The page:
Maude and Monty Python and the
Holy Grail and old favorites such as
Gone With the Wind and Casa-
blanca are one step better when
seen here. The Michigan Theater has
even been responsible for such Ann
Arbor favorites as animation fest-
ivals and the ever-popular My Life
As A Dog. Each March, the Mich-
igan plays host to the annual week-
long Ann Arbor 16mm Film Fest-
ival, one of the most respected fests
in the nation. It brings in entries
fromaround the world and is one of
the important annual cultural events
in town. It's fun, too.
If you are interested in current
foreign films or smaller American re-
leases then check out the Ann Arbor
Theater. With only two screens they
often juggle three or four films at a
time. The schedule changes week by
week, so the lesser-known films
seem to slide by pretty quickly. Both
the year's best foreign film, Oscar

movie house, but since the quality of
the films is generally so much bet-
ter, it's worth it. On Tuesdays ad-
mission is only $2.75.
Tuesday night spares the agony of
shelling out big bucks to see the big
stars the local multiplex cinemas, all
of which require a car or bus to get
to. The two mall-based complexes,
Briarwood (State and Eisenhower)
and Fox Village (Maple and Jack-
son) offer dollar night, while the
gigantic Showcase Cinemas (Carp-
enter and Ellsworth) has all features
for $2.75.
Showcase just opened its fourteen
screens last year and is almost al-
ways showing all the current releases
of the other two multi-plexes com-
bined, making them almost obsolete.
Briarwood, however, still shows
Rocky Horror every Friday and
Saturday at midnight. All three
multi-plexes have late-night weekend
shows which are popular attractions.

J&B
Continued from Page 6
Eclipse continues to exist through
the efforts of student volunteers. If
you want to help carry the proverbial
torch, newcomers are welcome at
their mass meeting in September.
The University's big band recently
gained national attention and was
invited to the Montreux festival in
Switzerland. The spirit of that Swiss
music party comes to Michigan with
the Montreux-Detroit Jazz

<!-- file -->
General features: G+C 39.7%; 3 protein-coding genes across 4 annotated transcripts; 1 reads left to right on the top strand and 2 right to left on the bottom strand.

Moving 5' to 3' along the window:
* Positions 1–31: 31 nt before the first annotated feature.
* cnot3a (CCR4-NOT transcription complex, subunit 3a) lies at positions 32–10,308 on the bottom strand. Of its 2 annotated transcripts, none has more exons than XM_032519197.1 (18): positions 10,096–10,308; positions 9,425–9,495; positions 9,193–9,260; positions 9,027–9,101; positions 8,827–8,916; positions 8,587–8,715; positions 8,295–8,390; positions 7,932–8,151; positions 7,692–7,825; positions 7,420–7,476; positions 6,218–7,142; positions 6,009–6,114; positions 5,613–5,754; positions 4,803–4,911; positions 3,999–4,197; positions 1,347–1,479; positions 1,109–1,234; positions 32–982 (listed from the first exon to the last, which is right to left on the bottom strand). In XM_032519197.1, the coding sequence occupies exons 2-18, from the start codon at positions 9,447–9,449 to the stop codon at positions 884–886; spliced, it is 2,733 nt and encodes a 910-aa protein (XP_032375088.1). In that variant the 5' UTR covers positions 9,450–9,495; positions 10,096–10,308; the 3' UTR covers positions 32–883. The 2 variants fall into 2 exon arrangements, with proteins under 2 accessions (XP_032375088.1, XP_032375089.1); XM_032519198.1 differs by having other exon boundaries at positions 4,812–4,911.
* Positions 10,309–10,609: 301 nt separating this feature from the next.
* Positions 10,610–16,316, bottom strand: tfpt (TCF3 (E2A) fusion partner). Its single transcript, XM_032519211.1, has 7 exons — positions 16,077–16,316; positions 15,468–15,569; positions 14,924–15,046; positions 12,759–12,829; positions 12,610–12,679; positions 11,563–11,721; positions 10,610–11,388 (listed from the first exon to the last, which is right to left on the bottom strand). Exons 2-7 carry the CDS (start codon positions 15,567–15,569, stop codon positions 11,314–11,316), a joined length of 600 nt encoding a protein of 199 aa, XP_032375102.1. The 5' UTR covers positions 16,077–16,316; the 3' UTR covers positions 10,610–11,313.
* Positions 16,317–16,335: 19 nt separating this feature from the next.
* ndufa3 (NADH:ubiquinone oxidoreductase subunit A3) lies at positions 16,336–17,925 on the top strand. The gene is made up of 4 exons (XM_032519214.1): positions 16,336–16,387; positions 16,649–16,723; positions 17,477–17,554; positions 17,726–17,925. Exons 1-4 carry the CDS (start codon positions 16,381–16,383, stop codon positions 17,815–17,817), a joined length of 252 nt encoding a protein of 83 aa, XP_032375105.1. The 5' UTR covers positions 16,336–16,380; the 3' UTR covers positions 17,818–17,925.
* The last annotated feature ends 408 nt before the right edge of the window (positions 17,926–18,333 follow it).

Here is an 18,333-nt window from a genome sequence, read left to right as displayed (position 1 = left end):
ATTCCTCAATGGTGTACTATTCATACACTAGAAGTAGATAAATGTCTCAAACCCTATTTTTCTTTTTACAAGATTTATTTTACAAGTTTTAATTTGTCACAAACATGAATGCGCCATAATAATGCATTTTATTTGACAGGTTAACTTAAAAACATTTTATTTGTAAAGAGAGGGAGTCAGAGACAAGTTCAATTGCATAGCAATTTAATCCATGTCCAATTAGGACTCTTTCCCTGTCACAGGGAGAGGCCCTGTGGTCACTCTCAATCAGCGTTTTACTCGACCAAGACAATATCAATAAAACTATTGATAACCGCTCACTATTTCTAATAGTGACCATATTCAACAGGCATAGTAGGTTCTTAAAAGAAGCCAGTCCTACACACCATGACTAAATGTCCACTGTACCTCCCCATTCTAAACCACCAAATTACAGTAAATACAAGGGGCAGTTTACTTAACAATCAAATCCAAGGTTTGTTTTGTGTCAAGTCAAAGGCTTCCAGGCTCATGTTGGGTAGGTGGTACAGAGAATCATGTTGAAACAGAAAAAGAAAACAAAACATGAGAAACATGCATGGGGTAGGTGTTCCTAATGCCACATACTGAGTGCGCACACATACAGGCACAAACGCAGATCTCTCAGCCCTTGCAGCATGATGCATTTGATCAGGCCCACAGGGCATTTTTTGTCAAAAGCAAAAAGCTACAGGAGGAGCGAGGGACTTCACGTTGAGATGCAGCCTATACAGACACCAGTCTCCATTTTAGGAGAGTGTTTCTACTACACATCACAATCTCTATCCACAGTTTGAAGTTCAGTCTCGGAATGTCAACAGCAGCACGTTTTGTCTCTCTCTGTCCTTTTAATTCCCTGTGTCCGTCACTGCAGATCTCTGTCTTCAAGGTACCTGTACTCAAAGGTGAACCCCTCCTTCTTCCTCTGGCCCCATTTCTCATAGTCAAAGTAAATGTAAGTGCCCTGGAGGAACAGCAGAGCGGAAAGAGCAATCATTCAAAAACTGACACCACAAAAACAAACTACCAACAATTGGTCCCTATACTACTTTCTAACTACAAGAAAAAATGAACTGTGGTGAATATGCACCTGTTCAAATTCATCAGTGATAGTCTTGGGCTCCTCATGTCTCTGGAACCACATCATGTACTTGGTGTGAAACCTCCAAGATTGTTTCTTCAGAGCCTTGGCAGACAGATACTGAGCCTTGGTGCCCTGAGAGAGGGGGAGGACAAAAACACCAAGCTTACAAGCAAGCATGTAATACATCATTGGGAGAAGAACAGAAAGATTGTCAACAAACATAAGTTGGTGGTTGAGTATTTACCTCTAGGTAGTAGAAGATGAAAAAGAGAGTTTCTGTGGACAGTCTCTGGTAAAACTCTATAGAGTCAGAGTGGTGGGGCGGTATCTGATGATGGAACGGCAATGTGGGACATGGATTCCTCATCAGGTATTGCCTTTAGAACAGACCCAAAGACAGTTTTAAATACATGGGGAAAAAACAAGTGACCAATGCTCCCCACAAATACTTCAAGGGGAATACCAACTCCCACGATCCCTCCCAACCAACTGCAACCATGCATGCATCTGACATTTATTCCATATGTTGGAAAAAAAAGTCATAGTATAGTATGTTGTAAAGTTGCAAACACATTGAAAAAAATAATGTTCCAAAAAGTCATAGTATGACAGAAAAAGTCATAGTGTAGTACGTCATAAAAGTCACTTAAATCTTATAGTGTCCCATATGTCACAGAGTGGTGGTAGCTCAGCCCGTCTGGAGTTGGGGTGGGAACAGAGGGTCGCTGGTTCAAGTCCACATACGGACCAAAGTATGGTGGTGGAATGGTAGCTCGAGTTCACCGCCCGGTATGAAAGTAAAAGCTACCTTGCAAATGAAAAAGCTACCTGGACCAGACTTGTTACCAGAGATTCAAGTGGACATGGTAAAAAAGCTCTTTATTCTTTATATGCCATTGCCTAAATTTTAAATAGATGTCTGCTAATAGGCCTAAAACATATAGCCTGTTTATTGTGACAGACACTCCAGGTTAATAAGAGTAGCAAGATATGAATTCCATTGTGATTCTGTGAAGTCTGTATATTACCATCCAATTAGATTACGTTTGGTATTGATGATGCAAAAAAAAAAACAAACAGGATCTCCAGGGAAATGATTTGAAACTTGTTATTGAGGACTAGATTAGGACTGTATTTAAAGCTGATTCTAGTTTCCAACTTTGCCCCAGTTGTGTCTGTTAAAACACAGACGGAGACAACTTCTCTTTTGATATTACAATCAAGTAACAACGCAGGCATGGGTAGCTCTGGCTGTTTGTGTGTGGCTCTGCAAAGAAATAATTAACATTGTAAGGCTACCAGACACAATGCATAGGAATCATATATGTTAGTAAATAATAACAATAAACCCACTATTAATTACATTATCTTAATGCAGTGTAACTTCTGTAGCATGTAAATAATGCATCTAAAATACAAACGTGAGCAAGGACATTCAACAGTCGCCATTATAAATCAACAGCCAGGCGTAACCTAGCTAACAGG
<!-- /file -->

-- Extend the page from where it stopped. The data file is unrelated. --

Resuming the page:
Festival held at the end of every
summer. In conjunction with
Ypsilanti's Frog Island Blues,
Jazz, and Zydeco Festival these
summertime treats supplement the
vibrant musical atmosphere main-
tained year-round by local clubs,
radio, record retailers and fans of the
best in American music. The local
scene is rounded out by several record
stores that have jazz and blues sec-
tions ranging from adequate to excep-
tional.
Now you know the scene. Start
digging it. U

i

i
,
.
,1
.
,,
:;

YOUR ENTERTAINMENT CENTER
8 Ball Saloon
Live Bands
Pool-Darts
PASS TV
Open 11:30 AM-2:30 AM

be a dance major to take dance classes
with the department - but you may
have to obtain an override for the
advanced classes.
f you're strictly a performer, you
might approach local theatre groups
around town. The Ann Arbor Civic
Theatre, 1035 S. Main Street (662-
7282) often needs actors, singers and
dancers to perform in their produc-
tions during the year. In addition,
Civic produces a large spring musical
FEE
With axy
$5 Purchase
after 4 pm
ton-Fri
wA this coupon
.ton-Fri 8 are - 8 pM
'Sat8aM-5pM
Open Sun brvnch
9 any-3p

- usually at the Power Center - so
keep your eye out for audition
notices. In the past, they have per-
formed Chicago, The Music Man,
Maine, and Hello, Dolly!
One of the newest theatre compa-
nies in Ann Arbor is Peninsula
Productions (769-0636), located in
Sloan Plaza at 505 E. Huron St.
Peninsula is under the artistic direc-
tion of some of Ann Arbor's most
prominent talent, such as Judy Dow
Alexander, Constance Barron, Jerry
DePuit and TeDee Theofil. Known
for its professionalism, Peninsula's
credits include Nightingale, Gypsy,
and Peter Pan.

ANN ARBOR CIVIC ThEATRE ON MAINSTREET ='
PRESENTS.,.
S lB U So,4N E S S >
BU IN -S-
'. l\e6 IOeSe\be
Michiga Councl for-,e Ann ,;
gotemb
A,A A80
\ SSjeanes aczkW A \ ~pPA i
AyP6dp nn ArboK ivicT LNGe L PNtO~
Telph ( c13 4 Bau B Uc:
Mage bc 28g9 o s YrE~d 0ar 1 9
°;CA y 1g c 's esPP ithth
Su or f h
Teehne 33 662-9405" Box Office: (312) 662-7282